The Weekend Update in Earnest
NYTBR: David Margolick finds Jeffrey Toobin’s examination of the nine who comprise America’s Supreme Court to be a much-needed tome; Liesl Schillinger (who is waaaaaaaaaay better looking than that caricature, if this is the best the NYTBR can do on the pictorial front, well, let’s say I am not impressed) is caught up in the lively tale that Nancy Horan spins in LOVING FRANK; Dale Peck remains haunted by THE OUTSIDERS, 40 years after its first publication; and Marilyn Stasio reviews new crime books by Dick Francis, Jennifer Lee Carrell, Jeff Lindsay and Parnell Hall.
WaPo Book World: The Section gives us a taste of what’s coming up at the National Book Festival next weekend; Jonathan Yardley is moved by Ann Patchett’s latest novel RUN; and Ron Charles totally convinces me to read Millard Kaufman’s debut novel – published at the age of ninety.
LA Times: Francisco Goldman reveals the pain hidden underneath his writerly guise; a new Michener novel appears 10 years after the author’s death; and Heller McAlpin finds herself strangely engaged by another recently discovered Nemirovsky masterwork.
G&M: Candice Fertile is impressed with TURTLE VALLEY, the Giller-longlisted novel from Gail Anderson-Dargatz; Michael Smith maps out a few good books on all things genetic code-related; and Margaret Cannon’s crime column focuses on new books by Chelsea Cain, Michael Harvey, Ake Edwardson, Mark Billingham, Jeffrey Miller, Barbara Fradkin, Charlie Huston and Douglas Preston & Lincoln Child. And since she’s correcting the previous column, here’s one for the next: Cain’s book ain’t no debut.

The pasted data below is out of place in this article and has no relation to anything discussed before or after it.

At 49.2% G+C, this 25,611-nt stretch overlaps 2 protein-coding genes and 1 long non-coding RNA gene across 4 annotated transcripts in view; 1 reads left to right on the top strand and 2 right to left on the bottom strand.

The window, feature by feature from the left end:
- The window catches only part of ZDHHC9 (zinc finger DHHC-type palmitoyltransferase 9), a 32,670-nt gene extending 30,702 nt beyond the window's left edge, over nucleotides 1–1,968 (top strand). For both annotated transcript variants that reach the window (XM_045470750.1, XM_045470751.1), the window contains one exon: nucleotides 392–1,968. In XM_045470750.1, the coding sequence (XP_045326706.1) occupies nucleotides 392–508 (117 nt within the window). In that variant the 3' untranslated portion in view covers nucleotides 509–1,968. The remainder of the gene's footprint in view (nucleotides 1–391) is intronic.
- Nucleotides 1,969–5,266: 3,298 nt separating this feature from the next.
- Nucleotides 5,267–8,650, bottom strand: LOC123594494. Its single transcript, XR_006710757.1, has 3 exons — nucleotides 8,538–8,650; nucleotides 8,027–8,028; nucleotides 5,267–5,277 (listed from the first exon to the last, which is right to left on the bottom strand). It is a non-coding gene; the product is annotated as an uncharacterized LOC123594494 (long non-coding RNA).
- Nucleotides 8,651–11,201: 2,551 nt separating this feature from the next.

Guardian Review: David Margolick explains the global appeal of Boris Akunin; Val McDermid explains her approach to writing; Oliver Burkeman sits down with Steven Pinker, the enfant terrible of cognitive neuroscience; and Matthew Lewin has his say on recent thrillers by Elmore Leonard, Gianrico Carofiglio, Robert B. Parker and James Barrington.
Observer: After reading a biography about Rudolf Nureyev, Peter Conrad finds the dancer to be “a deeply unattractive man”; Francesca Segal is taken with David Thewlis’s first crack at novel-writing; and Peter Guttridge reviews the latest in crime by Ian Rankin, Val McDermid, Nick Stone, Alex Scarrow and Kolton Lee.
The Times: Stephen Amidon presents a comprehensive guide to all things Philip Roth; Helena Frith Powell gets a voyeuristic thrill from reading proto-supermodel Marie Helvin’s autobiography; and Marcel Berlins takes on new crime efforts from Minette Walters, Henning Mankell, Chelsea Cain and Kathy Reichs.
The Scotsman: Claire Black reads through a cultural history of virginity; Yann Martel offers Jackie McGlone a preview of his next novel; and Samuel Fuller wrote a thriller? Oh, I so have to read this.
Oline Cogdill finds hidden depths in Jeff Lindsay’s latest outing with his peculiar serial killing creation.
David Montgomery has good things to say about William Lashner’s A KILLER’S KISS at the Philadelphia Inquirer.
Susanna Yager reviews the latest crime novels from Peter Robinson and Jon Talton.
Tom & Enid Schantz review new mystery offerings from Marcia Muller, James R. Benn and R.T. Raichev.
Anthony Rainone raves about Megan Abbott’s QUEENPIN in the Lincoln Journal-Star.
Boyd Tonkin profiles Tom McCarthy, whose work will probably outlast and be read by more folk than most of the usual contemporary literary suspects, I reckon.
Danuta Kean wonders why Lynda LaPlante is so angry, as evident by the profile piece that follows in the Independent on Sunday.